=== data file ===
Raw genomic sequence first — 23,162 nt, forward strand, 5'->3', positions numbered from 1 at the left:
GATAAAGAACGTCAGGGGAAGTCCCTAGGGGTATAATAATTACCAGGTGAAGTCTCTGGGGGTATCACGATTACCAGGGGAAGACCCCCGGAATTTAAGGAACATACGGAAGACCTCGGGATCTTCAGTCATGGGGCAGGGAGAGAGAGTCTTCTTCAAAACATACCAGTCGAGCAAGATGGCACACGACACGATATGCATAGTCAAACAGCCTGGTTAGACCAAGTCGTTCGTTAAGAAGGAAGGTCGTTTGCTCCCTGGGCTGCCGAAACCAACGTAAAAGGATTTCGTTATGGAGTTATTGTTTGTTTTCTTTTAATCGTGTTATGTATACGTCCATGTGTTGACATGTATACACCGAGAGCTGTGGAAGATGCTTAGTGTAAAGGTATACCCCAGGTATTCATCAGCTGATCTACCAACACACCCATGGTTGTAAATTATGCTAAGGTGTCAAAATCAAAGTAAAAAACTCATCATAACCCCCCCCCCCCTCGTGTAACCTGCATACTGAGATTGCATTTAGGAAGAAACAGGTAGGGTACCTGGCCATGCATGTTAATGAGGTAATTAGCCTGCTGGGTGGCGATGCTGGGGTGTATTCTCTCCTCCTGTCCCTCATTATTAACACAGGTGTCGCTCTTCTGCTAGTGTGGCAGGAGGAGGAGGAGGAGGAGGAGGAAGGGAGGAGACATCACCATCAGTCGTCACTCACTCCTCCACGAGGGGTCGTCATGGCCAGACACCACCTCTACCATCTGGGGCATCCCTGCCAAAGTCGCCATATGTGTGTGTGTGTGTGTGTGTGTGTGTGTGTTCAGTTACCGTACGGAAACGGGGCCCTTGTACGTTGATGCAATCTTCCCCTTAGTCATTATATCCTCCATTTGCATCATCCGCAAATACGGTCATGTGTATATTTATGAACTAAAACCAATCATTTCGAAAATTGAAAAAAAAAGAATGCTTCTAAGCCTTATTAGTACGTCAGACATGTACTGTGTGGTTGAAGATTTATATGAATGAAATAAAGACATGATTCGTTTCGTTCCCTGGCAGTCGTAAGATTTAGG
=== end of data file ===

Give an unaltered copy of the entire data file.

Raw genomic sequence first — 23,162 nt, forward strand, 5'->3', positions numbered from 1 at the left:
GATAAAGAACGTCAGGGGAAGTCCCTAGGGGTATAATAATTACCAGGTGAAGTCTCTGGGGGTATCACGATTACCAGGGGAAGACCCCCGGAATTTAAGGAACATACGGAAGACCTCGGGATCTTCAGTCATGGGGCAGGGAGAGAGAGTCTTCTTCAAAACATACCAGTCGAGCAAGATGGCACACGACACGATATGCATAGTCAAACAGCCTGGTTAGACCAAGTCGTTCGTTAAGAAGGAAGGTCGTTTGCTCCCTGGGCTGCCGAAACCAACGTAAAAGGATTTCGTTATGGAGTTATTGTTTGTTTTCTTTTAATCGTGTTATGTATACGTCCATGTGTTGACATGTATACACCGAGAGCTGTGGAAGATGCTTAGTGTAAAGGTATACCCCAGGTATTCATCAGCTGATCTACCAACACACCCATGGTTGTAAATTATGCTAAGGTGTCAAAATCAAAGTAAAAAACTCATCATAACCCCCCCCCCCCTCGTGTAACCTGCATACTGAGATTGCATTTAGGAAGAAACAGGTAGGGTACCTGGCCATGCATGTTAATGAGGTAATTAGCCTGCTGGGTGGCGATGCTGGGGTGTATTCTCTCCTCCTGTCCCTCATTATTAACACAGGTGTCGCTCTTCTGCTAGTGTGGCAGGAGGAGGAGGAGGAGGAGGAGGAAGGGAGGAGACATCACCATCAGTCGTCACTCACTCCTCCACGAGGGGTCGTCATGGCCAGACACCACCTCTACCATCTGGGGCATCCCTGCCAAAGTCGCCATATGTGTGTGTGTGTGTGTGTGTGTGTGTGTGTTCAGTTACCGTACGGAAACGGGGCCCTTGTACGTTGATGCAATCTTCCCCTTAGTCATTATATCCTCCATTTGCATCATCCGCAAATACGGTCATGTGTATATTTATGAACTAAAACCAATCATTTCGAAAATTGAAAAAAAAAGAATGCTTCTAAGCCTTATTAGTACGTCAGACATGTACTGTGTGGTTGAAGATTTATATGAATGAAATAAAGACATGATTCGTTTCGTTCCCTGGCAGTCGTAAGATTTAGG